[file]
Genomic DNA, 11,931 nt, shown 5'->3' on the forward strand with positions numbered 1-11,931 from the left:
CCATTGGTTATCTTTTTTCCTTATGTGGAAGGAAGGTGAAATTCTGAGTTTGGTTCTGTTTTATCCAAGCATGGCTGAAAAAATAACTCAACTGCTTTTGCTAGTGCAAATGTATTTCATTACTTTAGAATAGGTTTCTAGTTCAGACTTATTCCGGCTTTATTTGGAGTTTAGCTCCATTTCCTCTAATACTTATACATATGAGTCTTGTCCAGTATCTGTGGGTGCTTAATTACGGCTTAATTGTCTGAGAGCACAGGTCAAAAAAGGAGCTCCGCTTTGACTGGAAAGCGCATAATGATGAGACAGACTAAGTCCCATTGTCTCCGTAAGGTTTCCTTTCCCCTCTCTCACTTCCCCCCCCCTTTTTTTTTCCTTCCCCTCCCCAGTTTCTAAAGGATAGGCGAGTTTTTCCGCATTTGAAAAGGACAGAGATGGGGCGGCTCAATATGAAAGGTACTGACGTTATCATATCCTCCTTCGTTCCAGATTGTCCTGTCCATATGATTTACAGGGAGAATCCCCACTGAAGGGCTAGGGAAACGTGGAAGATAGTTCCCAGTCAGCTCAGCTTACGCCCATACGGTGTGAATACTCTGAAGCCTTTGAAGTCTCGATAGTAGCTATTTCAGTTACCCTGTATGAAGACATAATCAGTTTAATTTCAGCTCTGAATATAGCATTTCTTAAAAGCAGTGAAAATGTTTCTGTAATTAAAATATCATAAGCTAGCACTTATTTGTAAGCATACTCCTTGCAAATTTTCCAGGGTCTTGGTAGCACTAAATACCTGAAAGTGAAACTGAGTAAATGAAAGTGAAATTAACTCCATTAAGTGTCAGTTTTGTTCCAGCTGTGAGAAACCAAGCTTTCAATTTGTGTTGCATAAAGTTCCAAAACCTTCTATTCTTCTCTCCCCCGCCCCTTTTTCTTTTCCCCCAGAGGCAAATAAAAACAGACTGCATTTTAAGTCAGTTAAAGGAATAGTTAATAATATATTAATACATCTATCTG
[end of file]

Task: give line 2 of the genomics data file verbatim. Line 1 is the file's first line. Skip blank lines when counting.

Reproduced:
CCATTGGTTATCTTTTTTCCTTATGTGGAAGGAAGGTGAAATTCTGAGTTTGGTTCTGTTTTATCCAAGCATGGCTGAAAAAATAACTCAACTGCTTTTGCTAGTGCAAATGTATTTCATTACTTTAGAATAGGTTTCTAGTTCAGACTTATTCCGGCTTTATTTGGAGTTTAGCTCCATTTCCTCTAATACTTATACATATGAGTCTTGTCCAGTATCTGTGGGTGCTTAATTACGGCTTAATTGTCTGAGAGCACAGGTCAAAAAAGGAGCTCCGCTTTGACTGGAAAGCGCATAATGATGAGACAGACTAAGTCCCATTGTCTCCGTAAGGTTTCCTTTCCCCTCTCTCACTTCCCCCCCCCTTTTTTTTTCCTTCCCCTCCCCAGTTTCTAAAGGATAGGCGAGTTTTTCCGCATTTGAAAAGGACAGAGATGGGGCGGCTCAATATGAAAGGTACTGACGTTATCATATCCTCCTTCGTTCCAGATTGTCCTGTCCATATGATTTACAGGGAGAATCCCCACTGAAGGGCTAGGGAAACGTGGAAGATAGTTCCCAGTCAGCTCAGCTTACGCCCATACGGTGTGAATACTCTGAAGCCTTTGAAGTCTCGATAGTAGCTATTTCAGTTACCCTGTATGAAGACATAATCAGTTTAATTTCAGCTCTGAATATAGCATTTCTTAAAAGCAGTGAAAATGTTTCTGTAATTAAAATATCATAAGCTAGCACTTATTTGTAAGCATACTCCTTGCAAATTTTCCAGGGTCTTGGTAGCACTAAATACCTGAAAGTGAAACTGAGTAAATGAAAGTGAAATTAACTCCATTAAGTGTCAGTTTTGTTCCAGCTGTGAGAAACCAAGCTTTCAATTTGTGTTGCATAAAGTTCCAAAACCTTCTATTCTTCTCTCCCCCGCCCCTTTTTCTTTTCCCCCAGAGGCAAATAAAAACAGACTGCATTTTAAGTCAGTTAAAGGAATAGTTAATAATATATTAATACATCTATCTG